First, the story of Paravai Nangai, adapted from the Radio Talk of Dr. Kalaikkovan. During the era of the medieval Cholas, there were several Residential Dance Schools, called Thalichery. Qualified dancers from Thalicherys were sent to perform at different Temples in the Chola Mandalam. The city of Thiruvarur was very much popular for its Thalichery. It was called ‘Thiruvarur Periya Thalicherry’.

During the reign of Rajaraja I, many distinguished dancers were selected from Thiruvarur to perform at the Thanjai Peruvudaiyar Koyil – Rajarajecharam Temple.

The Beloved Friend of Rajendra I, Paravai Nangai too, must have been a product of the Illustrious Thiruvarur Periya Thalichery. As per the interesting narration, after taking over from his Father, as the Emperor of the Cholas, Rajendra Chola I visited several places in Cholamandalam. According to an inscription, he visited Thiruvalanchuzhi, near present day Kumbakonam and had lunch in the Temple Gardens. The same way, on one of his visits to Thiruvarur, he must have met Paravai, the beautiful Dancer.  She must have performed in front of the Lord. Rajendra must have viewed her dance. One of the apt Titles that Rajendra I possessed was ‘Panditha Cholan’- one who is well versed in Arts and Literature.  A true Connoisseur of Arts, Rajendra must have developed a soft corner for Paravai and her Art of Dance.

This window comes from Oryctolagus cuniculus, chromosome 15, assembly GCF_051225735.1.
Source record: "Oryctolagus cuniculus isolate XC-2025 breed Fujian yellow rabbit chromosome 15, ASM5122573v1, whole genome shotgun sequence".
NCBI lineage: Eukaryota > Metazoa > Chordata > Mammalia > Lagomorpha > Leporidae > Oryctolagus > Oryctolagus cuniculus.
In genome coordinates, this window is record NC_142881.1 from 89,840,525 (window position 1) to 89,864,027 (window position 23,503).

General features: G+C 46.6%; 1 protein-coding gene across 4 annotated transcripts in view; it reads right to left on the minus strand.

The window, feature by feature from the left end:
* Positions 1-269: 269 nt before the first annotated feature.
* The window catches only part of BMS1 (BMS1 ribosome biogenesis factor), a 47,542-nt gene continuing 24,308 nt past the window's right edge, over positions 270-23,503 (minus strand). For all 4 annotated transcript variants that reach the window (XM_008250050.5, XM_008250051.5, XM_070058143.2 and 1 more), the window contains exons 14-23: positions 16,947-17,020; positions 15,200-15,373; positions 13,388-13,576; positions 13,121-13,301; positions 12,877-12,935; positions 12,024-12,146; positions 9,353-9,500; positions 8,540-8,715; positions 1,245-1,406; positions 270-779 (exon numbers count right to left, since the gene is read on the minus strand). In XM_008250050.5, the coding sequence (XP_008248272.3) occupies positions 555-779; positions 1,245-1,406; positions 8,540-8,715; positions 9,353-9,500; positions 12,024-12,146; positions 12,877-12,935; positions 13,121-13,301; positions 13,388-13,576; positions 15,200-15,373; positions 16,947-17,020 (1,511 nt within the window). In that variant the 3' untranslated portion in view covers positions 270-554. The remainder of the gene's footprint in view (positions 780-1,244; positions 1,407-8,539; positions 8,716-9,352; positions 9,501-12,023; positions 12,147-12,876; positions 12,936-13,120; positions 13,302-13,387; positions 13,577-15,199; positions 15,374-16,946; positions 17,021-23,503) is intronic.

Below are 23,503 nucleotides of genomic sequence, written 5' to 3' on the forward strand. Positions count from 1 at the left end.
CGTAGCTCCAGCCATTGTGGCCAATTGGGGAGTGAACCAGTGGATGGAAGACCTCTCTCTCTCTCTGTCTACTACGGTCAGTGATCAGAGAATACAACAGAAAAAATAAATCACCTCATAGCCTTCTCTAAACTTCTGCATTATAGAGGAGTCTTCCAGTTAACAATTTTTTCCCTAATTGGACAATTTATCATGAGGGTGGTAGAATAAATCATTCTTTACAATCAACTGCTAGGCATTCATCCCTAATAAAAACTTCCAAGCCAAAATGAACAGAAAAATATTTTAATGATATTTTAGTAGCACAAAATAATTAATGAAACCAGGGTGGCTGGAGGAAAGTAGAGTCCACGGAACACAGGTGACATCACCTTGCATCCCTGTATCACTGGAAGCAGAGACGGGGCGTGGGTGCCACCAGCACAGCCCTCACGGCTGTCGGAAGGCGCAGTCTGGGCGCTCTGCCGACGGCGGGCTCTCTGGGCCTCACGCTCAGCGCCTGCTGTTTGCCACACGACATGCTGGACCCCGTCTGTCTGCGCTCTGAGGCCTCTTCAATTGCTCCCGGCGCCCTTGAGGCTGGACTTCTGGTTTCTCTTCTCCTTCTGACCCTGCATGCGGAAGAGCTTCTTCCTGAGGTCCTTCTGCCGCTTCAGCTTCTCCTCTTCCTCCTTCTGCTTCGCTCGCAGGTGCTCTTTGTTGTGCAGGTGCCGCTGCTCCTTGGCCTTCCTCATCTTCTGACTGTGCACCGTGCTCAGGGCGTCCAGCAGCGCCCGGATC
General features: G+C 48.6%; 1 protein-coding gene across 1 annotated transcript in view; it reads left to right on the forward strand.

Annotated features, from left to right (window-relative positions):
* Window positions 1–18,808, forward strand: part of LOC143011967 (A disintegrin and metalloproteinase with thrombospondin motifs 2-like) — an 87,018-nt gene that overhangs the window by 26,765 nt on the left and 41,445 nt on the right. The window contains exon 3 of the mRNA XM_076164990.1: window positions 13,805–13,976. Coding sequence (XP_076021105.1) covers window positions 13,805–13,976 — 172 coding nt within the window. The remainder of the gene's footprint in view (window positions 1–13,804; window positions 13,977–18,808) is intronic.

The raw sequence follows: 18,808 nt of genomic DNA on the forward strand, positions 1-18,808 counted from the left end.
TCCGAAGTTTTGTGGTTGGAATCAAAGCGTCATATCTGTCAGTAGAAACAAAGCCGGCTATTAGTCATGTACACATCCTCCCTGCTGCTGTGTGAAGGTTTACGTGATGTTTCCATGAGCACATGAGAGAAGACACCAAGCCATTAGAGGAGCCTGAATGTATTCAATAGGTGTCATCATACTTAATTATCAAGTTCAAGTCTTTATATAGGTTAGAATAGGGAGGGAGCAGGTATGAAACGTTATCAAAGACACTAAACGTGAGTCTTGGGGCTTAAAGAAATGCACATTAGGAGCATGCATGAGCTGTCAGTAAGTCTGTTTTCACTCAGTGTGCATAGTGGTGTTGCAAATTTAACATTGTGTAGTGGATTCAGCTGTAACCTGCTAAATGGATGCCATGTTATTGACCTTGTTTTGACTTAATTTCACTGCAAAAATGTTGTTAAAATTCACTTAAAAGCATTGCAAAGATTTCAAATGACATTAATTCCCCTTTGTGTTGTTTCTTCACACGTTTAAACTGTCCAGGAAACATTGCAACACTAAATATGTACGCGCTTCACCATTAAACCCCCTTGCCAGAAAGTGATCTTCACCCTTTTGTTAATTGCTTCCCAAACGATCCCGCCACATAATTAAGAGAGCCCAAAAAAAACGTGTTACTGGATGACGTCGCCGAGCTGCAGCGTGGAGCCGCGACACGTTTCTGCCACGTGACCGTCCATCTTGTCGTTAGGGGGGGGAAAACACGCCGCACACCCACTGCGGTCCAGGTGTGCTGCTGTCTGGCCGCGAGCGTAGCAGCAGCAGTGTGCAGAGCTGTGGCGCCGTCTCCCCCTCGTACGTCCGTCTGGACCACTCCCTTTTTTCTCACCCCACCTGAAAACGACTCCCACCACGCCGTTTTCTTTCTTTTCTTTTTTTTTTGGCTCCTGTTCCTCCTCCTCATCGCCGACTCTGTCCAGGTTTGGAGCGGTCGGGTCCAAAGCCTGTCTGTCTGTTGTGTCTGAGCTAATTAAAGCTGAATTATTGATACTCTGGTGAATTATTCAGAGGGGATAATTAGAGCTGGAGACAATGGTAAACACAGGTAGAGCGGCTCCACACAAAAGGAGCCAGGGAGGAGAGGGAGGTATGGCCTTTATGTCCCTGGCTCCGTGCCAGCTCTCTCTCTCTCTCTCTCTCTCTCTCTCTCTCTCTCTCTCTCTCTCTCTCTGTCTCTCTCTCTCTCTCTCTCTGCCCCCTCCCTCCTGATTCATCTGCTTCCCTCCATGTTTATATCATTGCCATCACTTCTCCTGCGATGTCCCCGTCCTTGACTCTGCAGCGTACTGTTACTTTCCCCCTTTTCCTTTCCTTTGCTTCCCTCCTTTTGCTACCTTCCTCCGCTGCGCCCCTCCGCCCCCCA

There are two Inscriptions in the temple of Thiruvarur, that provide evidence of the significant influence of Paravai Nangaiyar.

  1. Thiruvarur Inscription of Rajendra I, provides ample information on the religious services offered by Anukkiyar to the temple of Thiruvarur
  2. Thiruvarur Inscription of Rajadhiraja I, son of Rajendra I, provides evidence of the influence of Paravaiyar. This inscription is of additional significance, as it talks of the respect of the Son towards the special friend of the Father.

Rajendra’s inscription is discussed in this post.

Thiruvarur Inscription of Rajendra I

The long inscription is dated 1032 ACE, the 20th regnal year of Rajendra Chola I. It starts with the phrase ‘Thirumanni Valara…’, the Meikeerthi of Rajendra I. It describes in detail, the enormous amount of jewellery, land and lamps donated by Anukkiyar Paravai Nangaiyar, the Lady Love of the Emperor, to the temple of Thiruvarur. The interest that Paravai Nangai took in reconstructing and beautifying the Temple and its premises is remarkable.